- - Thursday, October 25, 2012

ECO-FASCISTS: HOW RADICAL CONSERVATIONISTS ARE DESTROYING OUR NATURAL HERITAGE
By Elizabeth Nickson
HarperCollins, $26.99, 353 pages

In today’s society, few issues rile up people as much as the environment. You know the drill: Everyone has to go green, make an ecological impact, control your carbon footprint, keep the planet sustainable, manufacture biodegradable products, tackle climate change and so on. The environmental movement’s never-ending supply of manufactured talking points are enough to make your head explode.

Yet consider this point for a moment. What if the real enemy against the environment was environmentalists? Some of you may now be thinking, “Al Gore, Maurice Strong and David Suzuki are to blame? I knew it.” The problem goes much further down the environmental food chain, however. Left-wing activists have played a significant role in hurting rural communities and ruining our natural resources. These individuals are charter members of the group known as the “eco-fascists.”

Elizabeth Nickson’s book, “Eco-Fascists: How Radical Conservationists Are Destroying Our Natural Heritage” is a superbly written account of the devastating political agenda of the environmentalist junta. A talented and experienced journalist, Ms. Nickson previously worked as European bureau chief of Life magazine, reporter for Time magazine and columnist with Canada’s National Post. Ms. Nickson’s ability to mix hard facts, intriguing ideas and personal stories in a straightforward and readable manner will attract many inquisitive minds. The book’s bombshell revelations alone will make it one of the year’s most talked-about releases.

Ms. Nickson makes an interesting personal assessment at the beginning: “I walk the green mile more than anyone I’ve met.” She resides in a sanguine rural setting in Salt Spring Island, B.C. The area is surrounded by a forest, meadows and a ravine. Her living abode is “a green house heated by geothermal” and is “carbon neutral.” More to the point, the house has “no drywall, no paints, no solvents, and could be certified as a healthy house.”

Even though Ms. Nickson thinks green, she doesn’t view the world through rose-colored glasses. In her view, the “environmental movement has created a bewildering array of institutions that have been well hidden behind the scrim of modern life.” For example, many federal and state agencies contain “true believers” who are pushing the environmental agenda on unsuspecting individuals, businesses and communities. It has led to a “suffocating web of lies, distortions, fear-mongering, and bad science married to top-of-the-line strategic planning, which has triggered an error cascade wreaking destruction everywhere prosecuted.”

The author speaks from personal experience. “Eco-Fascists” details Ms. Nickson’s agonizing battle against the Island Trust to gain a permit to build a second house on her property. For most free-thinking people, the basic right to construct on your own land should be a no-brainer. Alas, the brainless community activist-environmentalists on Ms. Nickson’s local board did everything in their power to delay the process. The struggles she faced, people she met and knowledge she acquired made her realize the environmental movement ain’t what it’s all cracked up to be.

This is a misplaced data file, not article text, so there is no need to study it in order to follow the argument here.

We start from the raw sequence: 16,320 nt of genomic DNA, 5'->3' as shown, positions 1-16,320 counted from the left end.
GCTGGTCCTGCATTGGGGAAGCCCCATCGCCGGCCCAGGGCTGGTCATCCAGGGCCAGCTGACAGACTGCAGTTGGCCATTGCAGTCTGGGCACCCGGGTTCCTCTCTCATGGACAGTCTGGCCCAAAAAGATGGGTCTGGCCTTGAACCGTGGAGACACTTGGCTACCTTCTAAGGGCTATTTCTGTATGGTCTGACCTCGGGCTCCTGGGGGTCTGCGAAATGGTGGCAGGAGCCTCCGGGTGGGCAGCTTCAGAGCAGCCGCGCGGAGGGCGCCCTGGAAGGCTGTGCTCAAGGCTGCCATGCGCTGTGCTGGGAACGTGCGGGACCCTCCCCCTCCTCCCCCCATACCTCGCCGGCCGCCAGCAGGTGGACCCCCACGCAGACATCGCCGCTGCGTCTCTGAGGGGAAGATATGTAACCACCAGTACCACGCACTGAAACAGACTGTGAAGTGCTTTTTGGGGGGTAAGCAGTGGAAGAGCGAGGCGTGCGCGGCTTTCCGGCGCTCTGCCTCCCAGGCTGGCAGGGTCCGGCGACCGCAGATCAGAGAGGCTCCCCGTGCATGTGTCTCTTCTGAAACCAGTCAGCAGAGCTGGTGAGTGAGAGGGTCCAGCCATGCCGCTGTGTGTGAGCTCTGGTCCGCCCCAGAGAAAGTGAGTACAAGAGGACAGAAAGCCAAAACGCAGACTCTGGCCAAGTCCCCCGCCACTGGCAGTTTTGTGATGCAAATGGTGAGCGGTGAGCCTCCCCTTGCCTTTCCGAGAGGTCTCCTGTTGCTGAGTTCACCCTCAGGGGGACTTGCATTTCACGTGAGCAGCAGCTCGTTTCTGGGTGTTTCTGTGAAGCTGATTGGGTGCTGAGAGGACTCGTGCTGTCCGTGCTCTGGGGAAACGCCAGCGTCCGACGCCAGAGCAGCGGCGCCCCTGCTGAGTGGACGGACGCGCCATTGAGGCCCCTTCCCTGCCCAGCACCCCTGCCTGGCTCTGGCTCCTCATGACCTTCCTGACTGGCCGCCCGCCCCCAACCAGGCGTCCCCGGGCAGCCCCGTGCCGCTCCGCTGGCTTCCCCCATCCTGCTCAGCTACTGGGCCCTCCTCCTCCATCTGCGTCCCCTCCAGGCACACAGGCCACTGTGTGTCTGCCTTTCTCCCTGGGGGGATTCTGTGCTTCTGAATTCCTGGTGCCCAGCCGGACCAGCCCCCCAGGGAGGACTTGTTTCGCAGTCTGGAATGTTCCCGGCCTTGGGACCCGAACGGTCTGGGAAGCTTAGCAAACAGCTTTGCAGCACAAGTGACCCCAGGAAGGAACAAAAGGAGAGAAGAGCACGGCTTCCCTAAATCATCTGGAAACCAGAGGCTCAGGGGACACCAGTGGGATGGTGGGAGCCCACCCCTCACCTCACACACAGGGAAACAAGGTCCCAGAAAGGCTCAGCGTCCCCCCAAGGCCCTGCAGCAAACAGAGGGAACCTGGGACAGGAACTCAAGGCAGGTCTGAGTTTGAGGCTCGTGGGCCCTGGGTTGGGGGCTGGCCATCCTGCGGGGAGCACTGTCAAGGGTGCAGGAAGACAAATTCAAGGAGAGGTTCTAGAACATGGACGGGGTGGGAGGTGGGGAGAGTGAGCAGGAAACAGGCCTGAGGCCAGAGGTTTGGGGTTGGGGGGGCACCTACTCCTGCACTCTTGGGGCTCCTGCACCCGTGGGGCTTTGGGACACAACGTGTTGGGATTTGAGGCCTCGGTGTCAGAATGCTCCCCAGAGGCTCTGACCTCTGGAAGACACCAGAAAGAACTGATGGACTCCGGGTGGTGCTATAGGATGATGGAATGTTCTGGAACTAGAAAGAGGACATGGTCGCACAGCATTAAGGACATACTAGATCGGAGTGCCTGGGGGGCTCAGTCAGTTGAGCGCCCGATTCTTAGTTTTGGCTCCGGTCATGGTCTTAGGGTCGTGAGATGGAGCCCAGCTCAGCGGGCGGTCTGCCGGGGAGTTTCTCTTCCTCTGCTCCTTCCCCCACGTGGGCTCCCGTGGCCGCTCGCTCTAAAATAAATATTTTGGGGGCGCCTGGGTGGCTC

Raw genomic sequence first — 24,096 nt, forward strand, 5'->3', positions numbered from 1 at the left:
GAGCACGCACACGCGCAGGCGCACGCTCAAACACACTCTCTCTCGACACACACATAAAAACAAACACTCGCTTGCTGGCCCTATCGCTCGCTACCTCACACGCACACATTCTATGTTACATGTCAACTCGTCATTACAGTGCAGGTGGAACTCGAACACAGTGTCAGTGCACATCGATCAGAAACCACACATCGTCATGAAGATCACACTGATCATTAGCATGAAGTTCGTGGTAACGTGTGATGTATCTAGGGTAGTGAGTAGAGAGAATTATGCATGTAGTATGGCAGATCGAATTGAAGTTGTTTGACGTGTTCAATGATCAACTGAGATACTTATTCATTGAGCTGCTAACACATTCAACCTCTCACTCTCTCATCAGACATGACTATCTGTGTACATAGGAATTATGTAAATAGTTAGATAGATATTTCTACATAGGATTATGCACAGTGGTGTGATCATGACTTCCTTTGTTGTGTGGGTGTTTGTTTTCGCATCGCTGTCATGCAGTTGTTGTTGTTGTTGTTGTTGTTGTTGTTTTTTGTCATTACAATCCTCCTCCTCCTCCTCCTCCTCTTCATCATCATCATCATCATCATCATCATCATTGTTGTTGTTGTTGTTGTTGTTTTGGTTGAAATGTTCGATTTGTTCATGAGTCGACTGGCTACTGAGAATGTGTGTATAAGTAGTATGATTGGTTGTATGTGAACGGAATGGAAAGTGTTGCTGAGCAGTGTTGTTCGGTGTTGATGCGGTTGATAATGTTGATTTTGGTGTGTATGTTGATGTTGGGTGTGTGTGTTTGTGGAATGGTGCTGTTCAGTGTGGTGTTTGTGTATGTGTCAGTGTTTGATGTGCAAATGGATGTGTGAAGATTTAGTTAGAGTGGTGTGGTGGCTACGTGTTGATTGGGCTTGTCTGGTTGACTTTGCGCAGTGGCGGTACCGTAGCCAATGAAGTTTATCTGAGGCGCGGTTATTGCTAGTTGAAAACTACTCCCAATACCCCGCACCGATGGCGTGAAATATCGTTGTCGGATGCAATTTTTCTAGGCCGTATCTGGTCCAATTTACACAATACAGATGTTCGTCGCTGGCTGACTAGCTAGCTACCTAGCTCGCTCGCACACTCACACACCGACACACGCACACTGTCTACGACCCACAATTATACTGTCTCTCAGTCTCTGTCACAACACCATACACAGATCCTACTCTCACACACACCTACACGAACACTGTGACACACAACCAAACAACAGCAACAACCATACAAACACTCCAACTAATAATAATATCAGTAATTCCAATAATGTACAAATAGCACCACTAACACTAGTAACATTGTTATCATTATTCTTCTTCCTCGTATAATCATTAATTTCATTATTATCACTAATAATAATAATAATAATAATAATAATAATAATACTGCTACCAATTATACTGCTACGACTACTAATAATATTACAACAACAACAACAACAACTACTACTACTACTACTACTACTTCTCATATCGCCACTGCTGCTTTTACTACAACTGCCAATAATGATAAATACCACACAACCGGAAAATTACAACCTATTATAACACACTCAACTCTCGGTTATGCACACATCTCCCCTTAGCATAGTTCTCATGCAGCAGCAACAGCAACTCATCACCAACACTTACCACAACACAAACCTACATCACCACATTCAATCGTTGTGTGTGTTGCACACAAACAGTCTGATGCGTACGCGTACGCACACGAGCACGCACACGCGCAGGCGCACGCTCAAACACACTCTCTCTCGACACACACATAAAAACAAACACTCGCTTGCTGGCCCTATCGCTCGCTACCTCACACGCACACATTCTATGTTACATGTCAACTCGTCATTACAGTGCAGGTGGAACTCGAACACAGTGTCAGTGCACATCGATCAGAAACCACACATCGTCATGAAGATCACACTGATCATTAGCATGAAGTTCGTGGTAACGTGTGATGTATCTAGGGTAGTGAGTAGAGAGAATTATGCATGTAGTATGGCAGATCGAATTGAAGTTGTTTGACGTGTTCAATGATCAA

She dug even deeper. Driving into “America’s back country,” Ms. Nickson learned more about the radical environmentalist agenda. Here’s just a small sampling. Ron Arnold, former executive director of the Sierra Club, describes “how networks of environmental organizations coordinate to systematically target specific rural communities for economic dismantling.” Private foundations and their ENGOs (environmental non-government organizations) are “working with the U.S. government to prosecute the environmental agenda in jurisdictions where, after all the conferences and posturing, the money does its work.” Large ENGOs work hand-in-hand with the U.N. Environmental Program, the “Big Daddy or overlord in the system.” Moreover, the European Union grants “environmental groups the funds to agitate and terrify Europeans.”

There are many first-hand stories described in great detail. Ferry County residents Joel and Sarah Kretz discuss their ordeals with Earth First, noting there is a “biologist under every rock out here busily protecting wildlife from the peasantry: the evil, unwashed Neanderthals.” Bill Lowe discussed how his community’s battle with the Colorado Natural Land Trust over conservation easements — after a tornado hit in 2007 — resulted in the family being “left with nothing.” Meanwhile, there’s an astonishing battle in Siskiyou County in California between environmentalists and local residents over a dam removal and the coho salmon’s survival. According to Ms. Nickson, “the city people who fund the attack on the people of the valley” are “forcing the conformation of the Siskiyou to a U.N. plan, that Siskiyou County wildlife, grasslands, and forests will die without man’s stewardship, and that the land will go to desert within a hundred years.”

This is only the tip of the iceberg in “Eco-Fascists.” Ms. Nickson’s intellectual odyssey and incredible tales are going to shock and frustrate readers. Her book should also get people talking, reflecting and reconsidering previously held positions about North America’s environmental movement. You may find that the green in your heart becomes beet red in your face.

Michael Taube, a regular contributor to The Washington Times, is a former speechwriter for Canadian Prime Minister Stephen Harper.